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English And American Roads

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Experimenta on the amount of tractive f orce required to move a load show that it will take elght horses to draw a truck aml load weighing 9,000 pounds on firm soil covered with gravel four to six inches deep. On earth embankment in good condition the work can be done by a forcé cqualing two and one-half horses. On broken stono road in good condition tlie same load can be hauled by a forcé of one and one-quarter horses, and on the sanie road in bad condition, with ruts four to four and one-half inches deep aml thick mud, five horses will bo reqiiired. But on a good, dry pavement one good horse can move the same load all day. On tho subject of good and bad roads the following from the pen of tho late Dr. J. G. Holland draws a comparison unfavorable to the existing road eystem in America: 'The point which I wish to impresa upon my American reader is simply this: that the English horse, employed in the streets of a city or on the roads of the country, does twice as much work as the American horse similarly employed in America. This is the patent, undeniable fact. No man can fail to seo it who has hts oves about him. How does he do it? Why does he do it? These are most important questions to an American. Is the English horse better than the American borse? Not at all. Is he overworked? I have seon no cvidence that he is. I have seen but one lame horso in London. The simple explanation is that the Englishman has invested in perfect and permanent roads what the American expends in perishable horses that require to bo fed. "We are using today in the littletown of Springfield just twice as many horses as would be necessary to do its business if the roads all over the town were as good as Main street is from Ferry to Central. We are supporting hundreds of horses to drag loads through holes that ought to be iilled, over sand that should be bardened, through mud that ought not to be permitted to exist. We have the misery of bad roads and are acl-ually or practically called upon to pay a premium for them. It would be strauly cheaper to have good roacls tlian poor ones. It is so liere. A road well built is easily kept in repair. A ínile of good macadamized road is more easüy supportcd than a poor horse." The expense of building good roacls is an important item, and the macadam is too expensive for country byways and i'M'l. and. in fact, is only feasiblë whcre travel is extensivo. mxhk. feet wide and 9 inches thick in the center requires 5,500 tons of broken stono to the ruiie. The cost of stono varies from 70 cents to $3 a ton, and this would bring the cost of surface material up to $3,850 to 11,000 a mile. A macadam road has recently been made near Philadelphia at an average of about $3,000 a milo for six miles, but there was a good foundation to work on. At Bridgeport, Conn., forty miles of good macadam, 18 to 20 feet wide, including grading, cost a trifle under 3,000 a mile. The committee on improvement of higlnvays, Rliode Island división of the League of American Wheelmen, reoently received two important letters upon the subject of good and bad roads which are of general interest. Ex-Governor llenry Iloward, of lïhodo Island, says: "I am very glad to learn that thero is soiue prospect of legislation in regard to our faulty highway systeui. When I returned from my first and prolonged viait to Europo I could scarcely believe. that I had all my life been. familiar with such roads as met my eye on my return. In no part of my tra vela had I seen roads bo poor as is the rule in our country towns; and I had been in some out of the way places, too. We are more "wasteful in this respect than in all other things put togethcr. Comparing the rural sections of Europe with thoso of our country, there. is no doubt, I think, but that a horse there performs doublé the duty he does hero, and thereforo is worth twice as much. It would bo the kighest economy to put all our roads in a permanently good condition. When it is once done the annual expense is as nothing to the money which is expended now without any beneficial results. There ia no class to which highways are bo advantageous as to farmers. If they could be induced to gi ve the subject sufficient consideration tlioy would soon put a stop to this egregious folly of 'working out the tas.'" Tho president of the Ehode Island Domestic Iudustry society writes: "As to the matter of highway proveniente, I tliink it is of the greatest injportanoe to the prosperity of our agricultura! communitiea that some chango sliould be mude in their care. "At present in some parts of our Btate there is a gradual shrinkago in the value of our farming property, owing, in my opinión, to the want of better highway communication. "In my own town, Scituate, we have about seventy-two miles of highway, dividcd into about sixty road districts, and in somo of these districts, I fear, the road taxes have been expended on the 'working out or standing out plan.' Last spring, at our annual town meeting, it was decided to make a cliange by appointing road conmissioners, the numLer not to exceed three. This chango takes effect this coming spring, and I hope that suitable road machinery may be supplied theni, so that our road taxe-s may bê used to better advantage. As to the present condition of the roads in our state there can be but one opinión - they need to be improved; as to how it should bo done I havo no plans. It might bo well for the lt'gislature to appoint a committee to tako the matter into consideration and reconimend some law that should be applicable throughout tlio btaie." Millions of dollars throughout the nortli and west have boen tied up thia fall and winter because of the mud bloekade, on the roads, This ought to set every one to thinking how it could be avoided, No ouo is responsible for the bad roads, but it is onfy a question of time when farmers, merchante and drivers will wake up to having their roads built as the bridges are, on a cash basis by a contractor under bonda, -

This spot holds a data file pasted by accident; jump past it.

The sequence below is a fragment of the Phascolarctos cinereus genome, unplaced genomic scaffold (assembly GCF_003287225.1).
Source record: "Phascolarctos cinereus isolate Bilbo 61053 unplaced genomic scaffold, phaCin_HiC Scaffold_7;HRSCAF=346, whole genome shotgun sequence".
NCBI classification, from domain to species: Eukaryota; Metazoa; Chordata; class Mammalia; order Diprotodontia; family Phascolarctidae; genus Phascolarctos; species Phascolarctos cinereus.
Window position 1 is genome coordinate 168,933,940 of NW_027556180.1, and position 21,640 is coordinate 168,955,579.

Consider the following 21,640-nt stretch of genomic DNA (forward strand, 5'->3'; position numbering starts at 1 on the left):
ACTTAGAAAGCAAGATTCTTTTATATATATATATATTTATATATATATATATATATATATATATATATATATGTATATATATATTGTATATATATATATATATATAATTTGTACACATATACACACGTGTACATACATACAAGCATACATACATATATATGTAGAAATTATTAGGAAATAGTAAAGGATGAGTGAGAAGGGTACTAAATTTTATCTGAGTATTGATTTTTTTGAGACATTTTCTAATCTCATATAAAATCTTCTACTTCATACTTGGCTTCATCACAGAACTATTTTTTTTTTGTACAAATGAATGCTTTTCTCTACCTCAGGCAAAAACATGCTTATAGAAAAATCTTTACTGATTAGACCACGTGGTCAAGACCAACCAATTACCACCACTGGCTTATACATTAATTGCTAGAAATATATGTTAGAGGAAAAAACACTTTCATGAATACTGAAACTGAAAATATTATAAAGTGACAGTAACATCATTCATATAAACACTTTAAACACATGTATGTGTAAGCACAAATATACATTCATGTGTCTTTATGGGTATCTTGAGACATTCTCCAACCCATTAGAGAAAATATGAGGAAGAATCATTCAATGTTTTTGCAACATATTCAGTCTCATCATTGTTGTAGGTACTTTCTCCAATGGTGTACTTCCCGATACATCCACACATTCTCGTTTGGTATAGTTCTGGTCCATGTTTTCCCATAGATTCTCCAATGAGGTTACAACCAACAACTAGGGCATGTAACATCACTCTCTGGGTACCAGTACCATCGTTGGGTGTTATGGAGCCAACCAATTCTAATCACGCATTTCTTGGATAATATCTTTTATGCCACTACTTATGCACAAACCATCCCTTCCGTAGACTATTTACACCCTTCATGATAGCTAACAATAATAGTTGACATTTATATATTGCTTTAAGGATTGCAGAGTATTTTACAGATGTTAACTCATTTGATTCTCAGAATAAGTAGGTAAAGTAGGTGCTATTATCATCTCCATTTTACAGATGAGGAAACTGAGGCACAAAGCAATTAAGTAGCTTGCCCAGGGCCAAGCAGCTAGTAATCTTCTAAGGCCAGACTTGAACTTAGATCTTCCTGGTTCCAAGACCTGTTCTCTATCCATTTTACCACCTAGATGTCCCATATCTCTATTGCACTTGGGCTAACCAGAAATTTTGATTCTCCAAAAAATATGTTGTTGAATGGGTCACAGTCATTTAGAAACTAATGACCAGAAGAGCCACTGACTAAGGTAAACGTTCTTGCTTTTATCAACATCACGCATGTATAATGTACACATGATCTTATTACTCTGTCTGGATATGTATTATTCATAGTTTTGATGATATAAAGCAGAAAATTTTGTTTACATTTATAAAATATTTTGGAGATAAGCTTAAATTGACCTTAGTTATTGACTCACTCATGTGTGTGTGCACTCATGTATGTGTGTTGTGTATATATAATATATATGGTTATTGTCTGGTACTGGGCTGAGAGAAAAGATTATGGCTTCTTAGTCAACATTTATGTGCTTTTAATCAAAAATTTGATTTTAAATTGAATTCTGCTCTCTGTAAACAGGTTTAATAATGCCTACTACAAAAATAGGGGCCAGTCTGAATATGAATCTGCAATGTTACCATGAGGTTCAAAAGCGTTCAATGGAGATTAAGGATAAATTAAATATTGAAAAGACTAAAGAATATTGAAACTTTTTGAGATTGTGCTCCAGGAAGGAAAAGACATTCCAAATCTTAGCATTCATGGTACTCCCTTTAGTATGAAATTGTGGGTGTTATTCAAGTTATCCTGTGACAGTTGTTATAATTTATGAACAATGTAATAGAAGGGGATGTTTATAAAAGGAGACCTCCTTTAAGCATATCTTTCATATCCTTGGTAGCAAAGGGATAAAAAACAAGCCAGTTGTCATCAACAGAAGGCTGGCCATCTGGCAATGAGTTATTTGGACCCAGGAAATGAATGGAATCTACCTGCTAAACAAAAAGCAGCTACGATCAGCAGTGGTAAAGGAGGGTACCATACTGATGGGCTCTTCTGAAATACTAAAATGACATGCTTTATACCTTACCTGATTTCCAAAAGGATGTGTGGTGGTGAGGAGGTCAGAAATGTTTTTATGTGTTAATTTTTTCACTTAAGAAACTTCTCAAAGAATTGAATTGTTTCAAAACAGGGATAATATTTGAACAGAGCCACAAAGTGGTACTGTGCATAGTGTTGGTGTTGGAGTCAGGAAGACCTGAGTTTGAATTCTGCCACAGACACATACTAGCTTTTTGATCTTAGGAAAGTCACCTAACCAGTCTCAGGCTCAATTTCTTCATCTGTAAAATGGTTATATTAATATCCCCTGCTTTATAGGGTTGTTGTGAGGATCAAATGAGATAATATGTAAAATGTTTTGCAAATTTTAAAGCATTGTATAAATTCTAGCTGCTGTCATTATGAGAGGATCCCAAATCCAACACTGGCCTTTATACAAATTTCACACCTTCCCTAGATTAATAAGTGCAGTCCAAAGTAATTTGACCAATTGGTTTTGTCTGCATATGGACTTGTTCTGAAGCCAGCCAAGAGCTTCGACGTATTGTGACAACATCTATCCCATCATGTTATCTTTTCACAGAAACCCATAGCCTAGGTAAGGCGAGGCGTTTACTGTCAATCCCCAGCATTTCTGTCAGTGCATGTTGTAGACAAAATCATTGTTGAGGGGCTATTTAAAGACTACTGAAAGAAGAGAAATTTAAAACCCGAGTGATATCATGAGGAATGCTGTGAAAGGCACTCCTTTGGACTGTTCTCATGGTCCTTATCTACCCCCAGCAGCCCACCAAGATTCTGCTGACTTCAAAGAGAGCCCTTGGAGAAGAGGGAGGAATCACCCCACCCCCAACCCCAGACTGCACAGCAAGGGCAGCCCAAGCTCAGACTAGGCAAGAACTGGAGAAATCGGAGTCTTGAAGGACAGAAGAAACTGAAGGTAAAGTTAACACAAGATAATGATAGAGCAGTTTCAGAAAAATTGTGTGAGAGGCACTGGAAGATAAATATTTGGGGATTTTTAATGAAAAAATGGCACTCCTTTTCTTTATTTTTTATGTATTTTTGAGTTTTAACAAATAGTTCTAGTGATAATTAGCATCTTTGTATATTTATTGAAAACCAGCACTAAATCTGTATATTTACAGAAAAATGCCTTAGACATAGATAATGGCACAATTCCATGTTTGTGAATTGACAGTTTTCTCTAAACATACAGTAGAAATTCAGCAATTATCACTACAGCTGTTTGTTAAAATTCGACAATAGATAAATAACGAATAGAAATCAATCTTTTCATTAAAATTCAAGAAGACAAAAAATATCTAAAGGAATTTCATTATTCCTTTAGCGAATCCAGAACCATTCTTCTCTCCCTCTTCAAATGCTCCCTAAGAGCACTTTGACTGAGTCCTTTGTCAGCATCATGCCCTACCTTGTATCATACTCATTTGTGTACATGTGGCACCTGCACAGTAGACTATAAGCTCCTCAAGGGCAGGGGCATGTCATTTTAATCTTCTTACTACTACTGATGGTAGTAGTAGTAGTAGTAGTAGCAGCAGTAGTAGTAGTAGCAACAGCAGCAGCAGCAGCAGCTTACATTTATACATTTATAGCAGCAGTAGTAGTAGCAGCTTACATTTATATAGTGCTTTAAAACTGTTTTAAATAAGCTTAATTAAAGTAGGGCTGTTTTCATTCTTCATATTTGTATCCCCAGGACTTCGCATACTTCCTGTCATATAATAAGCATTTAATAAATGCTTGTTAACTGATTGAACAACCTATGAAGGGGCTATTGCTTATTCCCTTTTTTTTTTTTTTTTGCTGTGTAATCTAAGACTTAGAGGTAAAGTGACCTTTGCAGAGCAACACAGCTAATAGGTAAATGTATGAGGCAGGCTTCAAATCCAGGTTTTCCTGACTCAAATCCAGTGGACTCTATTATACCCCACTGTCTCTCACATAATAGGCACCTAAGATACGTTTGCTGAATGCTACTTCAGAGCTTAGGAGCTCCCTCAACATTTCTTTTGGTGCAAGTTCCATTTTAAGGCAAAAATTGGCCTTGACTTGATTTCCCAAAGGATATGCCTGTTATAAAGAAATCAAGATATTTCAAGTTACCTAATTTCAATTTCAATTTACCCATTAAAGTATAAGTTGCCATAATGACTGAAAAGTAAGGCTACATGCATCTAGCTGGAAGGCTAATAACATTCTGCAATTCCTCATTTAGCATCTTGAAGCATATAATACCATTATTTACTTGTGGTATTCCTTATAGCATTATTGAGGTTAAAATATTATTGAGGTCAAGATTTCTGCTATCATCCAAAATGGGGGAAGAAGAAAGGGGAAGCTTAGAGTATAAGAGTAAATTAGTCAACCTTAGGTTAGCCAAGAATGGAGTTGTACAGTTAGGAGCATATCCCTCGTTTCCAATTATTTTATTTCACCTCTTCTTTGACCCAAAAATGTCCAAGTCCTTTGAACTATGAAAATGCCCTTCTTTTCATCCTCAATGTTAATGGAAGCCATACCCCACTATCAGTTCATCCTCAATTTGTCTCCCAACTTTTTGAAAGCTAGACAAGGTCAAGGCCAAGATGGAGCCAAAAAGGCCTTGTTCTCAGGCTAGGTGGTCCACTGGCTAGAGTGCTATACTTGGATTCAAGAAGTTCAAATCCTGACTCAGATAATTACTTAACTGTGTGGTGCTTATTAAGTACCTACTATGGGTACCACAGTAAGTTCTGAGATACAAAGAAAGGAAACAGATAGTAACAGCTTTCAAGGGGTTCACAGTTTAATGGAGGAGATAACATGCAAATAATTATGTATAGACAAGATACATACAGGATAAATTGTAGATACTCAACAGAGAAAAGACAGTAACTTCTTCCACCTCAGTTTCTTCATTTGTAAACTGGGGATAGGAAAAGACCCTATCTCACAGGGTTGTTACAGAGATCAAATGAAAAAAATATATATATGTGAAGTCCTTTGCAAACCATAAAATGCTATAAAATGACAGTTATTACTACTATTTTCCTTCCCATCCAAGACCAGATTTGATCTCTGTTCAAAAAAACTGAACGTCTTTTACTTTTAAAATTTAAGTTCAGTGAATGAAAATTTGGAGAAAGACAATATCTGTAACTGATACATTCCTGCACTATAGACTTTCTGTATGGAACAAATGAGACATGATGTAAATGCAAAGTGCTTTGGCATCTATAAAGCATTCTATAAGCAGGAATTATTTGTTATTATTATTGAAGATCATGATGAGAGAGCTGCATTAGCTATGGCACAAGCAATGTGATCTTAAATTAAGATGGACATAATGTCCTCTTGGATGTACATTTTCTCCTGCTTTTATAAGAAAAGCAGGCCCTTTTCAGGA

Old News
Ann Arbor Courier